If you’ve organised the nursery, stocked up on adorable outfits, and you’re still in conflict with your partner over names, the chances are that you’re almost ready to meet your new baby. But before you do, will you be having a baby shower?
These days most of us are familiar with what a baby shower entails, and the likelihood is that you have been to one or two yourself already. Generally there’s a table filled with delicious treats, some games that revolve around babies and pregnancy, and a chance to catch up with girlfriends. At least, that is what a traditional baby shower looks like. But of course not everyone hosts the same style of party.
Some women are moving away from the more traditional baby shower and instead choosing to host a different kind of celebration. Whilst some are opting for co-ed showers enabling partners to join in on the day, others are choosing to put the celebrations on hold altogether until after the baby has arrived when family and friends are then invited to a ‘Sip and See’.
We speak to three women about their baby celebrations, and why they chose to ‘shower’ this way.
AMY DELL had a traditional baby shower with friends and family at her home in Newcastle
I chose to have a traditional baby shower as I saw it as a good way of catching up with girlfriends and family to celebrate the pending arrival of my first baby.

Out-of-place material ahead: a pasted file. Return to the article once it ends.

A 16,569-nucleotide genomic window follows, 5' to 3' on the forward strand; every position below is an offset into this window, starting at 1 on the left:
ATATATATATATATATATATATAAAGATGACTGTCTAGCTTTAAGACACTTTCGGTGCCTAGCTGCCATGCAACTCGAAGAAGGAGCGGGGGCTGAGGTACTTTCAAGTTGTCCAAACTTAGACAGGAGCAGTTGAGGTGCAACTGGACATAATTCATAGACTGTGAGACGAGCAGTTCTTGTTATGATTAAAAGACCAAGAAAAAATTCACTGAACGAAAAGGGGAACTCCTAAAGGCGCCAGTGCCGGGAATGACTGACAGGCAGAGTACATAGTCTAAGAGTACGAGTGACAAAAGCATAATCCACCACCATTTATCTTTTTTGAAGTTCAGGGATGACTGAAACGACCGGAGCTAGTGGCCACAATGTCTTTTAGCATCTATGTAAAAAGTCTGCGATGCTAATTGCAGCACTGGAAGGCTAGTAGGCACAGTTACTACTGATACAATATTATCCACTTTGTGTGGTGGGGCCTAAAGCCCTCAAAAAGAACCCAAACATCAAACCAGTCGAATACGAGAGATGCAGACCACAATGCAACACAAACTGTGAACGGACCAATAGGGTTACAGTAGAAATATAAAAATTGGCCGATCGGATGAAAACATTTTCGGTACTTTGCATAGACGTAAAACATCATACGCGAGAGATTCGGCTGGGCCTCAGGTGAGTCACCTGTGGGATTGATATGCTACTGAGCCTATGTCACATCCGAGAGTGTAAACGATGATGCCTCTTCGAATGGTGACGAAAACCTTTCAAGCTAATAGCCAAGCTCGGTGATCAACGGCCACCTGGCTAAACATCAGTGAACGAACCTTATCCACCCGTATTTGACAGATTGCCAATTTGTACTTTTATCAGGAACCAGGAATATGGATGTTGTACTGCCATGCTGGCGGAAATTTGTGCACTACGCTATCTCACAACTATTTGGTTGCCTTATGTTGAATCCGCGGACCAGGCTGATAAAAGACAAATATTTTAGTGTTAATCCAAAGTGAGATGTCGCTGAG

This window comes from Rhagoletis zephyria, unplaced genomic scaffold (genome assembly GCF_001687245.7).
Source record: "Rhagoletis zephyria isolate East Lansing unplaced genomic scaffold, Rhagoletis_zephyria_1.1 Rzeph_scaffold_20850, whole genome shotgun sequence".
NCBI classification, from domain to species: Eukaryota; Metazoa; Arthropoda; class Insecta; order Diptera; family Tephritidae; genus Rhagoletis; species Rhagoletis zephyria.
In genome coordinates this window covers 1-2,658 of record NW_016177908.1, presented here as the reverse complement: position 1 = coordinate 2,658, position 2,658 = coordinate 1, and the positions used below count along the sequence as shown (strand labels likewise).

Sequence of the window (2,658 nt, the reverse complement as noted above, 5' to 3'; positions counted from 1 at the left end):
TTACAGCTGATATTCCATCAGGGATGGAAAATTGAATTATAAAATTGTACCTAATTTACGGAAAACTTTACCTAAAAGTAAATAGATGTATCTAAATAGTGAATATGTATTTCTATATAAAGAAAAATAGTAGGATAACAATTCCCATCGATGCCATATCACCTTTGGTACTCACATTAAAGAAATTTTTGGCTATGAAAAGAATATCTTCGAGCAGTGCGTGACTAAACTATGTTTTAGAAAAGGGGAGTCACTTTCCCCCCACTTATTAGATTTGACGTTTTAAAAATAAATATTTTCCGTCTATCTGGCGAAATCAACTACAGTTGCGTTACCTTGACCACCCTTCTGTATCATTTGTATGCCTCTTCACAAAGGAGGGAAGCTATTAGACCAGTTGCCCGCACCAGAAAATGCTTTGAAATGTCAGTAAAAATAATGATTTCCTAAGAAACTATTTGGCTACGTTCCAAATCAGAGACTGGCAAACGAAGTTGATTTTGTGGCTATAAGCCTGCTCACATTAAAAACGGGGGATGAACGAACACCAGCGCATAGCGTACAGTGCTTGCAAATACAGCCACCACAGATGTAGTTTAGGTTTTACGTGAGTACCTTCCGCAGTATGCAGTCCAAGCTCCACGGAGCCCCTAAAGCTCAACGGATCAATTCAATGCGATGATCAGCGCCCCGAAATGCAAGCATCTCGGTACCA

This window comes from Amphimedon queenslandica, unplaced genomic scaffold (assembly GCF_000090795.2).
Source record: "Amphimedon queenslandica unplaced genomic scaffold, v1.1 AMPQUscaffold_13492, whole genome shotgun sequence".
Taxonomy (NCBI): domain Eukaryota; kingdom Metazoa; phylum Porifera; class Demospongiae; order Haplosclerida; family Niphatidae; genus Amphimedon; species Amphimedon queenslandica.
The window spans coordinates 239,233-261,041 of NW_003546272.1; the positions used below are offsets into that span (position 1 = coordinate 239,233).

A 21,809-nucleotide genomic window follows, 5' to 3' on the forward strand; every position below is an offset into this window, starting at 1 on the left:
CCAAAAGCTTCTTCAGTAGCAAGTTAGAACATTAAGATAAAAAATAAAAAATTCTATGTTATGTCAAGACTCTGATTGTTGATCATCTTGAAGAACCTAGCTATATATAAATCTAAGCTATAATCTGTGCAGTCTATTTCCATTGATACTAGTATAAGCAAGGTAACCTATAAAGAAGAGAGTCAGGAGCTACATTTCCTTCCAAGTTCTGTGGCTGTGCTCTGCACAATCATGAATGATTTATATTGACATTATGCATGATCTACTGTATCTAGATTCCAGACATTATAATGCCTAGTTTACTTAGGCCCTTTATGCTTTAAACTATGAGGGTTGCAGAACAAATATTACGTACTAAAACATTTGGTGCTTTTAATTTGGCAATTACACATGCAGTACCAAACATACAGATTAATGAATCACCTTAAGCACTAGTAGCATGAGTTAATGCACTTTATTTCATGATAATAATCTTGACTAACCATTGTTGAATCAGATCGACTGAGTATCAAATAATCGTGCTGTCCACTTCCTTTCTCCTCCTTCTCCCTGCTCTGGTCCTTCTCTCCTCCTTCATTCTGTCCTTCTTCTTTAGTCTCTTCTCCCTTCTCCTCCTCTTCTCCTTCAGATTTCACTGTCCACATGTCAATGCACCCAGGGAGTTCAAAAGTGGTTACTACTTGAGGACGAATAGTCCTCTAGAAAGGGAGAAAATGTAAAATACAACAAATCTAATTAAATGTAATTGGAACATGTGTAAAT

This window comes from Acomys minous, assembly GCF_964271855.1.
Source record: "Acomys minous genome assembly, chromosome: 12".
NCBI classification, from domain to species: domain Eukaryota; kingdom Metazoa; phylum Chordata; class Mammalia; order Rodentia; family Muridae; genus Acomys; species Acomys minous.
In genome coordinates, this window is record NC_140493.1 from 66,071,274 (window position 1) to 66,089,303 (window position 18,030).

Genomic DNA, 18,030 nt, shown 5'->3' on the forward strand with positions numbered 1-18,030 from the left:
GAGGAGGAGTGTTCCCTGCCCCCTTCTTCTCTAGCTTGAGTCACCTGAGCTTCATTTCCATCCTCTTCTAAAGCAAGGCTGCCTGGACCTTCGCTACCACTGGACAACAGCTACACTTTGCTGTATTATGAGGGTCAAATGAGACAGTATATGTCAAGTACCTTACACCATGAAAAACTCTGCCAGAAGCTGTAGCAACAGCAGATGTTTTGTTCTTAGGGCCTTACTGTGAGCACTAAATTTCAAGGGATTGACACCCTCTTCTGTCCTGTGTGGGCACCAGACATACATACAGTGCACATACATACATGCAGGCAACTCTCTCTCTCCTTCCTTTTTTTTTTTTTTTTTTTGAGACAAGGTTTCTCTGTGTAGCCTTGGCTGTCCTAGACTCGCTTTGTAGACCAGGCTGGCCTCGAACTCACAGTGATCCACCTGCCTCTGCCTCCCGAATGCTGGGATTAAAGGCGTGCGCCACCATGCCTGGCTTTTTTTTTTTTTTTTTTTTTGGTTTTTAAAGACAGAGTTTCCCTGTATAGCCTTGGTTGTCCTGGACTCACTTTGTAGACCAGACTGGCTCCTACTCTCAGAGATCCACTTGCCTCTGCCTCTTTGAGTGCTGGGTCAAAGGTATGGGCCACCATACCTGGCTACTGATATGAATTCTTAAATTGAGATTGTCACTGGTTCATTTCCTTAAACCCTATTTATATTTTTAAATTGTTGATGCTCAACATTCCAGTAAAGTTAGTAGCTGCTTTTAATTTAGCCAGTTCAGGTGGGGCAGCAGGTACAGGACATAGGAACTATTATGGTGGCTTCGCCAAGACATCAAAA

The shower was held as an afternoon tea in my backyard when I was 36 weeks pregnant, and was also planned to coincide with celebrating my 32nd birthday. There was never a question that men would be invited. It was always going to be girls, and the attendance of 30 people on the day was an even split between family members and friends.
My mum, grandma and sisters did the catering for the day and there was a strong decorative theme of both blue and pink, as I didn’t know the sex of my baby. They had even made pink and blue cupcakes and asked people to take the one that represented what they thought the baby was. I took a blue one as I was convinced I was having a boy!
As entertainment my best friend had organised a number of games for us to play. In one we had a race to dress a doll in about five layers, including nappies, and in another we had to smell the dirty nappies and guess the contents, which were different types of smashed up chocolate bars. We also guessed my belly circumference by measuring with toilet roll, and my sisters put together a CD of songs that all had the word ‘baby’ in them, and we had to guess the song and artist.
It was a great afternoon and I cherished being able to spend quality time with my friends and family, some of whom had travelled far and were able to make a weekend of it. I also received some lovely and very practical gifts.
I would definitely recommend women to have a baby shower, but I would advise on getting others to help. Organising and catering is tiring enough at the best of times, without being heavily pregnant!
NICOLE REANEY from Sydney teamed up with her husband to host a co-ed baby shower
I have never really been a fan of all those traditional girls’ get togethers, and didn’t have a traditional girls’ hens night. So, for me, having a co-ed baby shower was only natural. I believe that having a baby is about partnership, and it seemed only fair that a celebration should include my husband, too.